October 22, 2015 1:04 am
“From the digital workplace to the connected living space and across age groups and demographics, today’s households are more connected than ever and the number of connected devices is growing at considerable pace,” says ESET Senior Security Researcher Stephen Cobb. “Sixty-seven percent of those surveyed had between one and five connected devices at home connected to the Internet, with 30 percent owning six or more. Even more telling, 30 percent of those surveyed today have two to three more devices at home compared to last year. With so many potentially vulnerable digital entry points, this survey underlines the importance of cyber security as a core commitment in our digital lives.”
Remarkably, more than 40 percent of Americans fail to properly secure their wireless router – the gateway to most digital devices – by not resetting the factory-set default passwords.
Parents, however, have been taken steps to educate their children about cyber security. Seventy-five percent of parents have had a “CyberEd” talk with their children, and 90 percent have made at least one rule about using the Internet and connected devices. Still, nearly 60 percent of parents don’t require permission before downloading a new app or game or joining a social network. Seventy percent don’t limit the kind of personal information their children share on social networks, and 60 percent allow password-sharing with friends.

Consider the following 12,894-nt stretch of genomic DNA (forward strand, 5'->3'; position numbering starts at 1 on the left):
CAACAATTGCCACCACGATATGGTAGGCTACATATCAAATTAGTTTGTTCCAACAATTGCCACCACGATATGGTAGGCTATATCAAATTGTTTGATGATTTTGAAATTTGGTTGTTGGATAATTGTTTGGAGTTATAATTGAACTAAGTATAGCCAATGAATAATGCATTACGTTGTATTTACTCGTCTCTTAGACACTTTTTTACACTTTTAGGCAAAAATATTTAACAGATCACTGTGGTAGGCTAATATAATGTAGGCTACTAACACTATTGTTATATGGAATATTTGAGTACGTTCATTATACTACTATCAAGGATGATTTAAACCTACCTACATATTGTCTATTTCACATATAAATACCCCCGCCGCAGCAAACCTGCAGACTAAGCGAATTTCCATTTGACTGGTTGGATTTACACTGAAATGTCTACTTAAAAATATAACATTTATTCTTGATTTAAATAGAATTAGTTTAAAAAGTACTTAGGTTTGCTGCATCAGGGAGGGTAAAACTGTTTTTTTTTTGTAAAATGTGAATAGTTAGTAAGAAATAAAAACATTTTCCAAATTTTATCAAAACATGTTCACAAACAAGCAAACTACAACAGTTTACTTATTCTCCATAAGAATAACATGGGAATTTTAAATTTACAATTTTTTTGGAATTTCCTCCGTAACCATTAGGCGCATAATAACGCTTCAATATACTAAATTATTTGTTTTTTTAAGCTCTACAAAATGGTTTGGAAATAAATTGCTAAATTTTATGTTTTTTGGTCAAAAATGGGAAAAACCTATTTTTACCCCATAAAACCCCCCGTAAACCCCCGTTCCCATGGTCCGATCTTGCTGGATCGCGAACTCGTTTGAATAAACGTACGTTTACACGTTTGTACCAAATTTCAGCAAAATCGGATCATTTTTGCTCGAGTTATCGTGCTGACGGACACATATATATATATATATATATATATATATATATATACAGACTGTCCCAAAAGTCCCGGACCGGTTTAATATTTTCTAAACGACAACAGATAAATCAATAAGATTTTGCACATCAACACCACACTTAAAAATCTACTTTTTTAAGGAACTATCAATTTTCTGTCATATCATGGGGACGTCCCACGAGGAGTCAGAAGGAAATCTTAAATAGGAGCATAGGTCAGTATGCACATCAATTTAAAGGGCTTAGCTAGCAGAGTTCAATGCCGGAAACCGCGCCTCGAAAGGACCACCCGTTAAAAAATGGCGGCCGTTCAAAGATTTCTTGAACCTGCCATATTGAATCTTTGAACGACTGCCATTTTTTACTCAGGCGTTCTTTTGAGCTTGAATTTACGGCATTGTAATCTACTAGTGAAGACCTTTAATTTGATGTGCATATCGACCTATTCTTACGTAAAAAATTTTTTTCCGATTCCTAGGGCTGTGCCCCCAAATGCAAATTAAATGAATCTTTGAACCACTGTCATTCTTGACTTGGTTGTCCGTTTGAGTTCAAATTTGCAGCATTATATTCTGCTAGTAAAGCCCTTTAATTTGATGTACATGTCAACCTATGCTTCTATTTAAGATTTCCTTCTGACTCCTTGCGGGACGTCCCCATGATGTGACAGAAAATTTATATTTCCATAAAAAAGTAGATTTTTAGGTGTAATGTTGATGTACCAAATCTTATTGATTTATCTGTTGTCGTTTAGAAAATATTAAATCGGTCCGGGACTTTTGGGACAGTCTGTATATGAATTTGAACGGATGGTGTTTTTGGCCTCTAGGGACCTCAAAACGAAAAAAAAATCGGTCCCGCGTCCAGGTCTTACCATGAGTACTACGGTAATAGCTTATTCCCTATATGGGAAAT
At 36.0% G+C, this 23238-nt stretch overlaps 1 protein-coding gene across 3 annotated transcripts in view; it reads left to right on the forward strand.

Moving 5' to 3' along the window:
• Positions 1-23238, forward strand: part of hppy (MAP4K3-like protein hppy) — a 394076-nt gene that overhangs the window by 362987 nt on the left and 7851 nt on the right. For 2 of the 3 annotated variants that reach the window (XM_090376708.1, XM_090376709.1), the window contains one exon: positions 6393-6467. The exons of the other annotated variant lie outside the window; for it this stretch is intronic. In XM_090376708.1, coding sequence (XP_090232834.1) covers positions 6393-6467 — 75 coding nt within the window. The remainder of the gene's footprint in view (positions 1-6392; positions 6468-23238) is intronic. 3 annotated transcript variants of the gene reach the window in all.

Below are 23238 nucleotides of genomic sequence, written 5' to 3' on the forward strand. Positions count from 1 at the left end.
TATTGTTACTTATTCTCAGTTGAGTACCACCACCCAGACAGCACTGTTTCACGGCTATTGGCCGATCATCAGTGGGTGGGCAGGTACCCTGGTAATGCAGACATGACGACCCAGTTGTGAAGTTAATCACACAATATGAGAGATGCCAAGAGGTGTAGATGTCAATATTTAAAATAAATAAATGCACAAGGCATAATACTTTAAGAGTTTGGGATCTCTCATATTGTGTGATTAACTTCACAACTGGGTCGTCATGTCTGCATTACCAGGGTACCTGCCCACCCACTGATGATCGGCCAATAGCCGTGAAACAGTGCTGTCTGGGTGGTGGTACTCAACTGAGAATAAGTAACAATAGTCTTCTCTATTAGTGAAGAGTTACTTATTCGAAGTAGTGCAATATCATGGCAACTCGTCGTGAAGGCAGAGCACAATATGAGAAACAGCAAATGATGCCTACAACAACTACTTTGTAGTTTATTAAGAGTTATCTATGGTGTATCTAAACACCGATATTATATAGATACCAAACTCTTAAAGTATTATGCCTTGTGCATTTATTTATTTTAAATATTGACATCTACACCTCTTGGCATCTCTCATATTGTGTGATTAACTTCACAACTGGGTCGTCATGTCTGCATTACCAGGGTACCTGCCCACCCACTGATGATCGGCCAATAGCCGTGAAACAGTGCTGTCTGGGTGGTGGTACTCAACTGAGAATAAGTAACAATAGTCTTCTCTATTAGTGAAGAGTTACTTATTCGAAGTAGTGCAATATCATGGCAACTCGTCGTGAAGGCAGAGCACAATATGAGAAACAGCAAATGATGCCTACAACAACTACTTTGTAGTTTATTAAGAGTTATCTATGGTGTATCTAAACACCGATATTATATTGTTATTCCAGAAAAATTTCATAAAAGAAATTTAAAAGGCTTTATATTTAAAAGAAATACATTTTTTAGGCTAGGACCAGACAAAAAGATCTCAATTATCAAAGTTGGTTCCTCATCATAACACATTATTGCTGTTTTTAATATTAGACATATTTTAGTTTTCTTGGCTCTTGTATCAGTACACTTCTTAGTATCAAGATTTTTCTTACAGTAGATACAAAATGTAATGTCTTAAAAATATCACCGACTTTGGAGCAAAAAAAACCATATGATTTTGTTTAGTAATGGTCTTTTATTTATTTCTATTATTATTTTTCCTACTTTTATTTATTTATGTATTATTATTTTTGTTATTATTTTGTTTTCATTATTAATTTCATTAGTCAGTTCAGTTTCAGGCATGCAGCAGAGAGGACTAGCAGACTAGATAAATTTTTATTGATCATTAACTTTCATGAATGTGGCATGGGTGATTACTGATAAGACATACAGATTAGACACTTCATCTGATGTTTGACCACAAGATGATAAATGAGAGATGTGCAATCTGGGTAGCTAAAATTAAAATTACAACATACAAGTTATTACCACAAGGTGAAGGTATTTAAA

“There is no question that with the explosion of connected devices in the home, a fresh set of rules must be initiated in every household so that the always-on, always-connected family can enjoy the Internet safely and with a great level of confidence,” says Michael Kaiser, executive director of the National Cyber Security Alliance (NCSA). “What this study reveals is that Americans are managing their lives and clearly reaping the benefits of the Internet, but it is not risk-free. With a shift in the paradigm, families can make practicing good cyber security a way of life and our interconnected families and communities will ultimately be safer and more secure.“
Published with permission from RISMedia.